Soft Tissue Coverage of Combat Wounds


Warfare-related open fractures with large soft tissue defects create a significant reconstructive challenge. The objective of this article is to review current and evolving treatment strategies for soft tissue coverage of warfare-induced extremity wounds. A review of previously published literature and current data evaluating combat-injured personnel requiring extremity flap reconstruction performed by a single surgeon within the National Capital Area from 2004 to 2009 was performed. Collected data reviewed included injury patterns, methods of reconstruction, and success rates. Seventy-five (59 pedicled flaps and 16 free) extremity reconstructions employing flaps (34 fasciocutaneous, 34 muscle, and 7 adipofascial) were performed in the subacute time period between 7 days and 3 months. One hundred percent of the wounds were associated with open fractures. Early postoperative infections (<6 weeks from reconstruction) occurred in 10 patients (13%). Total flap loss occurred in two flaps (2.8%) and partial flap loss occurred in six flaps (8.3%). Two patients underwent early limb amputation after flap failure. Two additional patients underwent delayed amputation. Flap success was 97% and limb salvage rate was 94%. Based on the location of the extremity wounds, a reconstruction guide for flap type was created. Modern military limb reconstruction strategies in carefully selected patients with soft tissue defects have resulted in low flap loss rates and high limb salvage rates despite reconstruction in the subacute period between 7 days and 3 months. This limb salvage protocol is likely applicable in high-energy civilian motor vehicle accidents or industrial trauma when highly contaminated wounds are present.. (Journal of Surgical Orthopaedic Advances 19(1):29–34, 2010)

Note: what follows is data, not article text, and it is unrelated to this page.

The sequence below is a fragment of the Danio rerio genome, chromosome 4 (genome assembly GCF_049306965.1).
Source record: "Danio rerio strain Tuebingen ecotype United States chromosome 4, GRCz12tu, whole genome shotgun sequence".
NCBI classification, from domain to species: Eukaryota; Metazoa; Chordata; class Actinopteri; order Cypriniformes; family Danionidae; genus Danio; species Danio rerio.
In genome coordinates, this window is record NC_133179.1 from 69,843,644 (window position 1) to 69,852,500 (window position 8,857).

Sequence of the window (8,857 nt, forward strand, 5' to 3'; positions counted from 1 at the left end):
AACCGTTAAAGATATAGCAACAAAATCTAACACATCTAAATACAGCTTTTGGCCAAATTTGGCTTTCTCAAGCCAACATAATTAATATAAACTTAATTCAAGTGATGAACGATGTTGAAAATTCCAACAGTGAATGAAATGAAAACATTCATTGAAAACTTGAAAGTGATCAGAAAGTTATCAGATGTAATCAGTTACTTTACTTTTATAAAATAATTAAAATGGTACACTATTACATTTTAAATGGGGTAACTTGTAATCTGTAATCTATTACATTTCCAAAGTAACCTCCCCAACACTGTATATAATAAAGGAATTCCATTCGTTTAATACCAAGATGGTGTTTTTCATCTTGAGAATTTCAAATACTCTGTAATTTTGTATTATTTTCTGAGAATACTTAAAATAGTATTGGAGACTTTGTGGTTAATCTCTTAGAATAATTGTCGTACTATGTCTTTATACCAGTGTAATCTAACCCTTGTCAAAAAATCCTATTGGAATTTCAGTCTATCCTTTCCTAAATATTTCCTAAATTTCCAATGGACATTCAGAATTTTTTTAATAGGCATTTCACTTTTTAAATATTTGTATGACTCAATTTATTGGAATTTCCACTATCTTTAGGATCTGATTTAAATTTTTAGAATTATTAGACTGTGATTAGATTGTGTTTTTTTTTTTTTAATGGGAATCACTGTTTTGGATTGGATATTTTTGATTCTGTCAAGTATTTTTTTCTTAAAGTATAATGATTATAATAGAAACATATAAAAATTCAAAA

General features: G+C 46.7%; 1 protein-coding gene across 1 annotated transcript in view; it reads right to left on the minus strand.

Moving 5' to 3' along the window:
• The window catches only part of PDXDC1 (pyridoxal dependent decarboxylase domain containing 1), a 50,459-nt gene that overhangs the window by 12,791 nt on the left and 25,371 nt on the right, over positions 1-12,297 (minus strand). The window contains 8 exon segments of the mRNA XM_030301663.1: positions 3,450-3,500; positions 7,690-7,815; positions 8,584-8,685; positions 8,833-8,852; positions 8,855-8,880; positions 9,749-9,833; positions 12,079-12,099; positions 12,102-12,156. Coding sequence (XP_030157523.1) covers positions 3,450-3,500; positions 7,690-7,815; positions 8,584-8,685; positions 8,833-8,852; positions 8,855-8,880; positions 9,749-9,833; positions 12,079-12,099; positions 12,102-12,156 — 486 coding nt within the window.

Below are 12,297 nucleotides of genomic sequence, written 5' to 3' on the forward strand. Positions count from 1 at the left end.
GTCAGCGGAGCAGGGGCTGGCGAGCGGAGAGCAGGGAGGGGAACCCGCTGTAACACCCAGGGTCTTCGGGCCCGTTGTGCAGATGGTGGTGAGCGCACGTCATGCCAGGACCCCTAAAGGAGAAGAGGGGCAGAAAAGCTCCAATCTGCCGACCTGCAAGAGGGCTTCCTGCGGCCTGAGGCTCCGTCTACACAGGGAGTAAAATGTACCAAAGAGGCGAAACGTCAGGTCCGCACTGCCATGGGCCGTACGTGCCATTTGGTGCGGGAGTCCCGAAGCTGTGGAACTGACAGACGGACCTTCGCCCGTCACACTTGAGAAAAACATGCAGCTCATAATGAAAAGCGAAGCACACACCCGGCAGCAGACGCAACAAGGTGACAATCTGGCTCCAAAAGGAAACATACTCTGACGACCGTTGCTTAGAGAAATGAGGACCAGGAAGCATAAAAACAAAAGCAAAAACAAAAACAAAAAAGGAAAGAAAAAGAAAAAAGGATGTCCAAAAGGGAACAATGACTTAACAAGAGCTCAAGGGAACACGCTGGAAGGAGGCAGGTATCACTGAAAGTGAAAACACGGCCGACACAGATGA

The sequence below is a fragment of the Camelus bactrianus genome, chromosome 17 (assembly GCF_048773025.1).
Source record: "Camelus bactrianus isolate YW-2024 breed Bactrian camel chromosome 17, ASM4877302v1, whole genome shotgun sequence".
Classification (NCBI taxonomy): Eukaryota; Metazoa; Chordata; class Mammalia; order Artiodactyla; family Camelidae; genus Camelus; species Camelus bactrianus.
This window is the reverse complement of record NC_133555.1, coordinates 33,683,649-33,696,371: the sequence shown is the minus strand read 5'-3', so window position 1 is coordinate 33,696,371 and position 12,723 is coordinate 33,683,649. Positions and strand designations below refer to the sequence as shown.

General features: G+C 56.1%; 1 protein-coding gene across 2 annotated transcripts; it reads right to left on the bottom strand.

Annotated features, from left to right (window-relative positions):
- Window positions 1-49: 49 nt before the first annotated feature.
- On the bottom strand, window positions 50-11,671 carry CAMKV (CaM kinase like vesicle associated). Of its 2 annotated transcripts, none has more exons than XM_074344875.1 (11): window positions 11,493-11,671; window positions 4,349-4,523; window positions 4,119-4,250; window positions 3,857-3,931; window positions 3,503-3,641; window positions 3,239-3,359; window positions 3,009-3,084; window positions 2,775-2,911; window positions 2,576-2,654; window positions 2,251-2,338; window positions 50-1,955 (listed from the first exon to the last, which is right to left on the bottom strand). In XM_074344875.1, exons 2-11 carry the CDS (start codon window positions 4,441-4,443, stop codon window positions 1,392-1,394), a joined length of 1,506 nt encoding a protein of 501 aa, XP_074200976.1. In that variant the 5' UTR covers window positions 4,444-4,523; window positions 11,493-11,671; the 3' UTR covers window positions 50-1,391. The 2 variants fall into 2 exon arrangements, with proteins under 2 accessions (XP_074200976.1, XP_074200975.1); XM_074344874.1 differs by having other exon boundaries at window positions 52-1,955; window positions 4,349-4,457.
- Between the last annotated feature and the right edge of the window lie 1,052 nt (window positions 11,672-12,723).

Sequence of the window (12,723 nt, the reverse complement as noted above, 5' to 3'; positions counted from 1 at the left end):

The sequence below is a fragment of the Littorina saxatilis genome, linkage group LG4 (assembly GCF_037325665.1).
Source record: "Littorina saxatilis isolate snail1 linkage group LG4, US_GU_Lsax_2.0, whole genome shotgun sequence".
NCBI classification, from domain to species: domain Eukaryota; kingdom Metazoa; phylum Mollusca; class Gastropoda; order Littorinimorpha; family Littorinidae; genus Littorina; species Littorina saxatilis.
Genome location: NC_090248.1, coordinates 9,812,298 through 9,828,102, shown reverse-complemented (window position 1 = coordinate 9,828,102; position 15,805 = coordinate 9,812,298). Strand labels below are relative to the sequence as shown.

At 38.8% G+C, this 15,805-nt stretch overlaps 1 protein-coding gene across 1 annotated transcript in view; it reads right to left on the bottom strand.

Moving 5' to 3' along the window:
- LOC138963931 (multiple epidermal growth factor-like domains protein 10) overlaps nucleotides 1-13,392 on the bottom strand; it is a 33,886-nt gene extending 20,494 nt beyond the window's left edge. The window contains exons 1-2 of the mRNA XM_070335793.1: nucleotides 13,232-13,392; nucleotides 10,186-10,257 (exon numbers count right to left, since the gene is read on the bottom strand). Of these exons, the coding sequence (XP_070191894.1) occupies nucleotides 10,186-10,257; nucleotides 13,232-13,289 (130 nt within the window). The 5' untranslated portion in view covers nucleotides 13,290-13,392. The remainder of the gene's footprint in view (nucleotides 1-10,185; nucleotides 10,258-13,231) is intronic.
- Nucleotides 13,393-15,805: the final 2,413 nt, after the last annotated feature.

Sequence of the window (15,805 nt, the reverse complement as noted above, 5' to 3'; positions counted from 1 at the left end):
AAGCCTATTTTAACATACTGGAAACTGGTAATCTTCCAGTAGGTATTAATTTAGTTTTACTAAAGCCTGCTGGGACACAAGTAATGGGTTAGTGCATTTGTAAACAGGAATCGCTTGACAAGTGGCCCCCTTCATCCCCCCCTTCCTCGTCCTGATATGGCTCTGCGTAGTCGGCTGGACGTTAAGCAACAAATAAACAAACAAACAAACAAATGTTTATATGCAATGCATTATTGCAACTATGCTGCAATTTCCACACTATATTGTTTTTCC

SKU: JSOA-2010-19-1-SP6 Categories: , Tags: , , , ,

LT Scott M. Tintle, MD, CDR (sel) David E. Gwinn, MD, LTC Romney C. Andersen,
MD, and CDR Anand R. Kumar, MD